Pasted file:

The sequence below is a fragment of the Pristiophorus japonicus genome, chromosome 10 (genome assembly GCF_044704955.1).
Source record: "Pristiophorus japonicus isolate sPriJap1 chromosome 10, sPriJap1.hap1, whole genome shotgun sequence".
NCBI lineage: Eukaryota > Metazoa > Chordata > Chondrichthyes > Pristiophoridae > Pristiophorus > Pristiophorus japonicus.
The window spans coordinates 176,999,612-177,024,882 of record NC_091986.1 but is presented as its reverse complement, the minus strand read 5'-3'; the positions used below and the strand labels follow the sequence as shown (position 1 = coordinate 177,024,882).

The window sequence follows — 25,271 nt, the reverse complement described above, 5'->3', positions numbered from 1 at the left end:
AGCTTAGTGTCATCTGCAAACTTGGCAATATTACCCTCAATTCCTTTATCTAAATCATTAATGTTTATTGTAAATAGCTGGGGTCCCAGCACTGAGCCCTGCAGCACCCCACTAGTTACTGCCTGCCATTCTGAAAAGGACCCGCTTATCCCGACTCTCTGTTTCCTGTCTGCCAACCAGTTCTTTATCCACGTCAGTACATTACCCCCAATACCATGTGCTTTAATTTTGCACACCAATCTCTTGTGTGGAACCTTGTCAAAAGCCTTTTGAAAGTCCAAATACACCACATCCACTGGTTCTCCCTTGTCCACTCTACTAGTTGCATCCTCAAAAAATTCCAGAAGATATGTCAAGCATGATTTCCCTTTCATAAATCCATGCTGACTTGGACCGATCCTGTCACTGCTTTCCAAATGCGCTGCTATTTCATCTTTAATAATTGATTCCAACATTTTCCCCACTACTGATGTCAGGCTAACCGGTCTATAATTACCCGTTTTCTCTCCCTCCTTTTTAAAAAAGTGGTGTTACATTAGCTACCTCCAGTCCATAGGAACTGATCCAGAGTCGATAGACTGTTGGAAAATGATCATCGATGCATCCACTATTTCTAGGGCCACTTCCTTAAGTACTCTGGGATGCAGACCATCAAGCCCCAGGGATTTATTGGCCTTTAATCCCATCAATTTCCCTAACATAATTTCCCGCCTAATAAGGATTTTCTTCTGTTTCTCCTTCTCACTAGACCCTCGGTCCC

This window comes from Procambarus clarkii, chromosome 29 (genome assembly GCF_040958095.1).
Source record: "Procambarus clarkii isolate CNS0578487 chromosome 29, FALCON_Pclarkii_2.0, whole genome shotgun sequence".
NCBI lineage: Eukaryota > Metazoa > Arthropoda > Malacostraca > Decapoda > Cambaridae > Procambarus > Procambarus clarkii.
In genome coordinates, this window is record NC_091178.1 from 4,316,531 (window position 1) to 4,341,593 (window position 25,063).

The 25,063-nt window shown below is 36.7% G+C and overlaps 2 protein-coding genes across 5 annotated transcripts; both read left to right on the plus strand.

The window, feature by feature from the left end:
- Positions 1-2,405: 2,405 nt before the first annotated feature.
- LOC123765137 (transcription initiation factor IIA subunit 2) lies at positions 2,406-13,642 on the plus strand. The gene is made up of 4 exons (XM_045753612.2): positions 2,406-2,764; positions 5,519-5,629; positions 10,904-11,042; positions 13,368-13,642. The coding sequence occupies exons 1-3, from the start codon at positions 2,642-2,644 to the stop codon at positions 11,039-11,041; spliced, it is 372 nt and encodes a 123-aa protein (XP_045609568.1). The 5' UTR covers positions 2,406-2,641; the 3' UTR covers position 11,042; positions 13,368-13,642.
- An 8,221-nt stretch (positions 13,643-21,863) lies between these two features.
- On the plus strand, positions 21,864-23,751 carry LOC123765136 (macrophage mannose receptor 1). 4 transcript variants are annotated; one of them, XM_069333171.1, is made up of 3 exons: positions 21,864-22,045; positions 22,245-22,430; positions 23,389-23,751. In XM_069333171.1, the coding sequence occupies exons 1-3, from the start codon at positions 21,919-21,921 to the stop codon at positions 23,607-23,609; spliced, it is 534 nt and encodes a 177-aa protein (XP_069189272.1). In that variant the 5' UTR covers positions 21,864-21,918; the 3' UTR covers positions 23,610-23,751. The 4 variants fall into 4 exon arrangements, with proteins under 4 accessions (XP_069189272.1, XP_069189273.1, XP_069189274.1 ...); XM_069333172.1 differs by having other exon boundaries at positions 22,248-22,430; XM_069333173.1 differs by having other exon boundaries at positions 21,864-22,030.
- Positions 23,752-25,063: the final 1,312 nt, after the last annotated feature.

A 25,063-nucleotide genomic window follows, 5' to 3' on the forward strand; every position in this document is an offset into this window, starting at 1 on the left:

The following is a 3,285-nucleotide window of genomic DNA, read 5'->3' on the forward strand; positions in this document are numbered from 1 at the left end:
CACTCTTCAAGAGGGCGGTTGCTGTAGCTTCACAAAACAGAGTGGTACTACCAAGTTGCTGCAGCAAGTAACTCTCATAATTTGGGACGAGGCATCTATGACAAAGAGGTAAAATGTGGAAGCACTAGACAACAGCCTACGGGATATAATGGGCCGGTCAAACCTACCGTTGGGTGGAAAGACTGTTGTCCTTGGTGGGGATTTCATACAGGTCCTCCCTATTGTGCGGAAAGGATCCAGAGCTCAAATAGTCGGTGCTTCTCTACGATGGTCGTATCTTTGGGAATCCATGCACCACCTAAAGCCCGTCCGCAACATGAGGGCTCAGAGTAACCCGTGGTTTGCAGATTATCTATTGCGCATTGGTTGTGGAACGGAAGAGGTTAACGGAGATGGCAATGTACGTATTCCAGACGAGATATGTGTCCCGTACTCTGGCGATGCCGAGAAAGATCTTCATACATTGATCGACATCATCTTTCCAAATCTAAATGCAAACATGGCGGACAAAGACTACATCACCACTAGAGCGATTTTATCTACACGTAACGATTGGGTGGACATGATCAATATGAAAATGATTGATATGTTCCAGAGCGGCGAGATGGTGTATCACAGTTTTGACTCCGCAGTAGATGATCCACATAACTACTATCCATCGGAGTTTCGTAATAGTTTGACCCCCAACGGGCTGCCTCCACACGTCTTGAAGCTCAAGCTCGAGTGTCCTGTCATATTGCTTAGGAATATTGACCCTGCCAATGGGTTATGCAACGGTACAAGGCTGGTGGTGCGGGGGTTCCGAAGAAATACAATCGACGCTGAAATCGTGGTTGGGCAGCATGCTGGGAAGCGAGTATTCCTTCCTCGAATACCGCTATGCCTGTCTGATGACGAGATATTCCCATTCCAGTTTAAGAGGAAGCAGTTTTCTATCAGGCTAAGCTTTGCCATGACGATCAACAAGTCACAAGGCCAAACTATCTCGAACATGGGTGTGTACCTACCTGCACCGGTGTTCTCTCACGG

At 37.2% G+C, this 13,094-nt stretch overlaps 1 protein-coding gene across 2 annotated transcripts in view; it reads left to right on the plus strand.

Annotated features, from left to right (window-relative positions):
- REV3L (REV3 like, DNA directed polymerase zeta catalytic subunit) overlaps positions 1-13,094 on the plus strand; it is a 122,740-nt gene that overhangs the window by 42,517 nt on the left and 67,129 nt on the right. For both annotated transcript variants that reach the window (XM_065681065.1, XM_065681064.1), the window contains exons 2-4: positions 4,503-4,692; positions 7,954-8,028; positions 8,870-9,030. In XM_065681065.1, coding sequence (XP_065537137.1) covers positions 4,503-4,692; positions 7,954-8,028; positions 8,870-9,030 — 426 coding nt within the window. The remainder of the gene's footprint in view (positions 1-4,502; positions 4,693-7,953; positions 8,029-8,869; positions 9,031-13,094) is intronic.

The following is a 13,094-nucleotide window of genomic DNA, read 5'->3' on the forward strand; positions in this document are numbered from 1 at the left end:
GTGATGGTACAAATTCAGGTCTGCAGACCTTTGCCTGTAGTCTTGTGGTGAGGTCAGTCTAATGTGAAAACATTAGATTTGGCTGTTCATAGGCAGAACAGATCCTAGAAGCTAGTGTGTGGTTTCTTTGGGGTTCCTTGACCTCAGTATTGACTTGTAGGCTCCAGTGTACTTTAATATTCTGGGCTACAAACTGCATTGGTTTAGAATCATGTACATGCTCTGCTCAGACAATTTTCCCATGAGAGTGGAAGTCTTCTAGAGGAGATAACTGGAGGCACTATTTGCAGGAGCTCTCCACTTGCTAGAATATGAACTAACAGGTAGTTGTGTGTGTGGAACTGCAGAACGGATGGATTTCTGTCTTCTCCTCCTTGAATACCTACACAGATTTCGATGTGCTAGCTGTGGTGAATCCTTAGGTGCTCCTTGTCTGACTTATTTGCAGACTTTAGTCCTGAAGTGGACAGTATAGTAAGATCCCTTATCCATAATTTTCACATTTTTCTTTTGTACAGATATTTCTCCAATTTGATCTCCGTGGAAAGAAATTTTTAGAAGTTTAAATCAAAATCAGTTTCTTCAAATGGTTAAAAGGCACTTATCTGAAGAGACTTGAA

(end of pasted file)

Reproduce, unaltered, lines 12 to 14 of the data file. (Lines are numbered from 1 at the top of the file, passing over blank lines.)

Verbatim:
The window, feature by feature from the left end:
- Positions 1-2,405: 2,405 nt before the first annotated feature.
- LOC123765137 (transcription initiation factor IIA subunit 2) lies at positions 2,406-13,642 on the plus strand. The gene is made up of 4 exons (XM_045753612.2): positions 2,406-2,764; positions 5,519-5,629; positions 10,904-11,042; positions 13,368-13,642. The coding sequence occupies exons 1-3, from the start codon at positions 2,642-2,644 to the stop codon at positions 11,039-11,041; spliced, it is 372 nt and encodes a 123-aa protein (XP_045609568.1). The 5' UTR covers positions 2,406-2,641; the 3' UTR covers position 11,042; positions 13,368-13,642.